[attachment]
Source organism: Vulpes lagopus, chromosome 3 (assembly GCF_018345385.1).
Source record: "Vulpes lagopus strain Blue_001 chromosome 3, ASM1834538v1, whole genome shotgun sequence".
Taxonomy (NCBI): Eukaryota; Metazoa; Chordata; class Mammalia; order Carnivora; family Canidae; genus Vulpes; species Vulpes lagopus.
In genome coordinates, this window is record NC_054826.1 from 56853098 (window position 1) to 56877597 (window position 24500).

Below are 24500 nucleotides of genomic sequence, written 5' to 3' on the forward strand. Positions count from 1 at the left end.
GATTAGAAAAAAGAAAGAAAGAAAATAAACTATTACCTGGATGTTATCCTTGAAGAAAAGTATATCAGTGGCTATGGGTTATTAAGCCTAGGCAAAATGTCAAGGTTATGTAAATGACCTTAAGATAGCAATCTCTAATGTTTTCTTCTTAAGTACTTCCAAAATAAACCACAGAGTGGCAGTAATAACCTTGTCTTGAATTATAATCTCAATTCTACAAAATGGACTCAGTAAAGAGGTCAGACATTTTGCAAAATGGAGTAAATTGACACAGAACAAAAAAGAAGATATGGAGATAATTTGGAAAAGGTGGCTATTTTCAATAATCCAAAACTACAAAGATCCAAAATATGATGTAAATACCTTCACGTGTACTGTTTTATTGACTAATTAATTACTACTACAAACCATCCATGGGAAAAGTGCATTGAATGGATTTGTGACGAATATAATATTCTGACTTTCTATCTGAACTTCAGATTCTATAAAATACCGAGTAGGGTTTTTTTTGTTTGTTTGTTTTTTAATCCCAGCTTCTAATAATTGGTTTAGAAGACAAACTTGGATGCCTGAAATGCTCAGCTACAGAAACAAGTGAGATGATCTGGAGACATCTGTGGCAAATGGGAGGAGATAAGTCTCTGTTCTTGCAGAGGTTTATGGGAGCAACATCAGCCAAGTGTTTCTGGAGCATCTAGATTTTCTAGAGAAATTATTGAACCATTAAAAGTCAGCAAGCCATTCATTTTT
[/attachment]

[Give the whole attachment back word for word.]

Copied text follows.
Source organism: Vulpes lagopus, chromosome 3 (assembly GCF_018345385.1).
Source record: "Vulpes lagopus strain Blue_001 chromosome 3, ASM1834538v1, whole genome shotgun sequence".
Taxonomy (NCBI): Eukaryota; Metazoa; Chordata; class Mammalia; order Carnivora; family Canidae; genus Vulpes; species Vulpes lagopus.
In genome coordinates, this window is record NC_054826.1 from 56853098 (window position 1) to 56877597 (window position 24500).

Below are 24500 nucleotides of genomic sequence, written 5' to 3' on the forward strand. Positions count from 1 at the left end.
GATTAGAAAAAAGAAAGAAAGAAAATAAACTATTACCTGGATGTTATCCTTGAAGAAAAGTATATCAGTGGCTATGGGTTATTAAGCCTAGGCAAAATGTCAAGGTTATGTAAATGACCTTAAGATAGCAATCTCTAATGTTTTCTTCTTAAGTACTTCCAAAATAAACCACAGAGTGGCAGTAATAACCTTGTCTTGAATTATAATCTCAATTCTACAAAATGGACTCAGTAAAGAGGTCAGACATTTTGCAAAATGGAGTAAATTGACACAGAACAAAAAAGAAGATATGGAGATAATTTGGAAAAGGTGGCTATTTTCAATAATCCAAAACTACAAAGATCCAAAATATGATGTAAATACCTTCACGTGTACTGTTTTATTGACTAATTAATTACTACTACAAACCATCCATGGGAAAAGTGCATTGAATGGATTTGTGACGAATATAATATTCTGACTTTCTATCTGAACTTCAGATTCTATAAAATACCGAGTAGGGTTTTTTTTGTTTGTTTGTTTTTTAATCCCAGCTTCTAATAATTGGTTTAGAAGACAAACTTGGATGCCTGAAATGCTCAGCTACAGAAACAAGTGAGATGATCTGGAGACATCTGTGGCAAATGGGAGGAGATAAGTCTCTGTTCTTGCAGAGGTTTATGGGAGCAACATCAGCCAAGTGTTTCTGGAGCATCTAGATTTTCTAGAGAAATTATTGAACCATTAAAAGTCAGCAAGCCATTCATTTTT